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Detention and Bail

Immigration Detention Explained

The UK is home to several Immigration Removal Centres (IRC’s). These are also commonly referred to as Detention Centres. These facilities are similar to mainstream prisons and are used by the UK Government to place people who they suspect do not have a legal right to stay in the UK, or whose legal right to be in the UK is still to be decided, while they try to remove or deport them to their ‘home country’.

As of August 2018, the UK was actively using the below detention centres to detain people pending immigration enquiries.

Brook House, Gatwick Morton Hall, Lincolnshire
Campsfield House, Oxfordshire Tinsley House, Gatwick
Colnbrook, Middlesex Yarl’s Wood, Bedfordshire
Dungavel House, South Lanarkshire Pennine House, Manchester
Harmondsworth, Middlesex Larne House, Antrim

UK Immigration Solicitors assists detainees who are held at any of the above detention centres through our team of highly experienced and pragmatic solicitors. Although immigration detention is an administrative process, it can often seem like a criminal procedure.

The UK Government believes that it is right to lock people up in order to make sure they do not go missing before they are removed from the UK. UK Immigration Solicitors is strongly against this view as we believe that detention is only warranted in extreme cases and that those awaiting Home Office removals/decisions should be treated with respect and dignity rather than contempt and suspicion.

If you are unsure of your position or would like to ensure that your application is handled by a knowledgeable specialist, get in touch with one of our friendly team members now on 0203 384 4389 to find out exactly how we can assist you to get it right first time round, saving you time, money and the heartache of being refused.

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Further Information

Reasons for detention

There are various reasons why somebody may be detained for immigration purposes.

Common detainees include;

  • Foreign nationals who have been stopped at the border from entering the UK.
  • Foreign nationals who have been arrested in the UK, because they do not have a valid visa.
  • Foreign nationals who have been in prison for a crime, and have finished the custodial part of their sentence.
  • Foreign nationals who have claimed asylum or who have applied for permission to remain in the UK, and are waiting for a decision.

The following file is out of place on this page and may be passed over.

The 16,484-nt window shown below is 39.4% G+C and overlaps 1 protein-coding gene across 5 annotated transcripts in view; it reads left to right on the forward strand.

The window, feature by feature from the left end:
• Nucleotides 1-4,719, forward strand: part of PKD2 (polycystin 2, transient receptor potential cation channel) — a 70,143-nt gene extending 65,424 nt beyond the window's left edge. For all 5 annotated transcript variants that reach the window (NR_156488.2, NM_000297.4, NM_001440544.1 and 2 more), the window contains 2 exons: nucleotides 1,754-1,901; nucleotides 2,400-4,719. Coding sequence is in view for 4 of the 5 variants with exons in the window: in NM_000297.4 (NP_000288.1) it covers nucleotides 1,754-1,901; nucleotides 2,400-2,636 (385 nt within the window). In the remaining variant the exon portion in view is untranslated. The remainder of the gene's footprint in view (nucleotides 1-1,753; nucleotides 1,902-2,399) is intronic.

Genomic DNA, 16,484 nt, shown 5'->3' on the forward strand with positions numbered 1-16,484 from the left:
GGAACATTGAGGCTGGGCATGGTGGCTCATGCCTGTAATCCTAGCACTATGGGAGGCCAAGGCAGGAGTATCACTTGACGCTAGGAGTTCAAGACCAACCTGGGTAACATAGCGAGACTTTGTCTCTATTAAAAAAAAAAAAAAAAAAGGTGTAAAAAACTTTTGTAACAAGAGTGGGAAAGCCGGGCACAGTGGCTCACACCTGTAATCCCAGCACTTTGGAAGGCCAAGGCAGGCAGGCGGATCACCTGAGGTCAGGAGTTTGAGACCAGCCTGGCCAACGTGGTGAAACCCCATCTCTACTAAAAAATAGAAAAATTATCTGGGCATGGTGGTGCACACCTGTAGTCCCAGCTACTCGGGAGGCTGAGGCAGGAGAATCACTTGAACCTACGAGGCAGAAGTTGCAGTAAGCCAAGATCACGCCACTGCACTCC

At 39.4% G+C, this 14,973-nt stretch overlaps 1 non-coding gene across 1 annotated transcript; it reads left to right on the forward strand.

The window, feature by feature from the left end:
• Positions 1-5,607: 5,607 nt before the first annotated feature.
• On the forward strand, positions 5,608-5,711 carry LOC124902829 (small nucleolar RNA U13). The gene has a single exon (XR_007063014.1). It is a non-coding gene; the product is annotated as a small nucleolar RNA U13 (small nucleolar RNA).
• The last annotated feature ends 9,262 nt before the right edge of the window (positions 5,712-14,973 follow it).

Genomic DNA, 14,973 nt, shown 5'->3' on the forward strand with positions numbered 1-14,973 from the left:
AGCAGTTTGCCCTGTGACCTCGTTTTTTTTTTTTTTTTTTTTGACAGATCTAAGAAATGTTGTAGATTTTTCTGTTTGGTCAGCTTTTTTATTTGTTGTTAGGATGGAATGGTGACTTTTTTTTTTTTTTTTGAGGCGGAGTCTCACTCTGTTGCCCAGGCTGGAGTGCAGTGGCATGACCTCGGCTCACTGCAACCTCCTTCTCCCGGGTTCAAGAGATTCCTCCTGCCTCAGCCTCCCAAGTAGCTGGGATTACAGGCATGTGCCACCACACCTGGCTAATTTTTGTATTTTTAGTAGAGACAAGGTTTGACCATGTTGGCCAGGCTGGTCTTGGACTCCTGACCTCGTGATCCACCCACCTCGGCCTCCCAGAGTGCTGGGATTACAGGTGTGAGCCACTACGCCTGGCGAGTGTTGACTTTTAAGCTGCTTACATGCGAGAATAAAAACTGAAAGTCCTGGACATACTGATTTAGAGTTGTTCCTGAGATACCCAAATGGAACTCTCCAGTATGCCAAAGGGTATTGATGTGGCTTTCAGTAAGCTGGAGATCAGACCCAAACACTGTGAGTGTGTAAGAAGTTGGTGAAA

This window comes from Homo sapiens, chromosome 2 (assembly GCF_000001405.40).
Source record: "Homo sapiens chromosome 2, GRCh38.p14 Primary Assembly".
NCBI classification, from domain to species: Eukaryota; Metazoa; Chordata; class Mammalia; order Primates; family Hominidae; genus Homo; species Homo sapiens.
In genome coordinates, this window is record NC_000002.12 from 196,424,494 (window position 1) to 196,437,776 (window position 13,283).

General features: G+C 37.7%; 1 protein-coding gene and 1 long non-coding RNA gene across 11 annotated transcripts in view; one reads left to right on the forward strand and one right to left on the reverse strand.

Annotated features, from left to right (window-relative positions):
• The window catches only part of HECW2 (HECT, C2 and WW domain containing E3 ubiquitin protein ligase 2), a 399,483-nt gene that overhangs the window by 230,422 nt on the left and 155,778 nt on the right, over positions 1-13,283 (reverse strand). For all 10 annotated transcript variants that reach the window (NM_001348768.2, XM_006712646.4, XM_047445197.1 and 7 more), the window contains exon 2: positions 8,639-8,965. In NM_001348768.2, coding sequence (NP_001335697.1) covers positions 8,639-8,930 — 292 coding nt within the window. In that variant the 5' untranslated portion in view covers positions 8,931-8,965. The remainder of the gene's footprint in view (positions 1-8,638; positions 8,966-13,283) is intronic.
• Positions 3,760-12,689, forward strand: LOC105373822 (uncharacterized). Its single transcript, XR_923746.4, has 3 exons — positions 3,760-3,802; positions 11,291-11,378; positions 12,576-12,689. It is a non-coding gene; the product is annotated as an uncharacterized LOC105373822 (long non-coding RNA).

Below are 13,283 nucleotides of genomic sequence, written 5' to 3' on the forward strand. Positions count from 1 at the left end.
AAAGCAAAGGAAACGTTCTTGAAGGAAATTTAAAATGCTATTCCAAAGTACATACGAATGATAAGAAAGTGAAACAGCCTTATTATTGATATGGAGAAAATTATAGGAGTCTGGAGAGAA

• Foreign nationals who have been refused asylum or permission to remain in the UK, and are waiting to be removed.

There may be other reasons why you have been detained. The Home Office must tell you the reasons why you have been detained at the time of your detention. This is on a form called an IS91R. If you have not been given one, ask the Home Office to give it to you.

Time limits for detention

Unfortunately, there is no specific time limit on immigration detention. Whilst some people spend a few weeks in detention, sadly we are increasingly seeing cases where detainees are held for long periods of time often running into years depending on complexity. This is quite often the case when detainees are assessed as posing a risk to the public or when there are complications in returning someone to their country of origin.

In particular, if you fall into the following categories, it is very important you seek immediate assistance:

  • You have been made aware that the Home Office is intending to remove you from the UK.
  • You are under the age of 18 and are having difficulty proving this.
  • You are suffering from mental health problems
  • You are a victim of torture

Ways to get out of detention

There are four main routes that can be used to get you released from immigration detention:

Home Office Bail – This is a paper based consideration only. Essentially, you are asking for the Home Office to reconsider its decision to detain you and are asking to be released on bail.

If your main immigration or asylum case is successful – If the Home Office have approved your original application and granted you permission to stay in the UK, you should be released from detention as the authority to hold you is no longer valid.

You should be aware however that if the Home Office intend to appeal this decision and feel that you will go missing if released on bail, they may still keep you in detention whilst the appeal is heard.

Bail from an immigration judge (Tribunal bail) – If you have been in the UK for a period of at least 8 days, you have a legal right for Tribunal Bail. Tribunal Bail is the term given to the process of being released from detention by an immigration judge often subject to certain conditions. It is the immigration judge’s job to independently assess the Home Office’s arguments of keeping you detained are strong enough.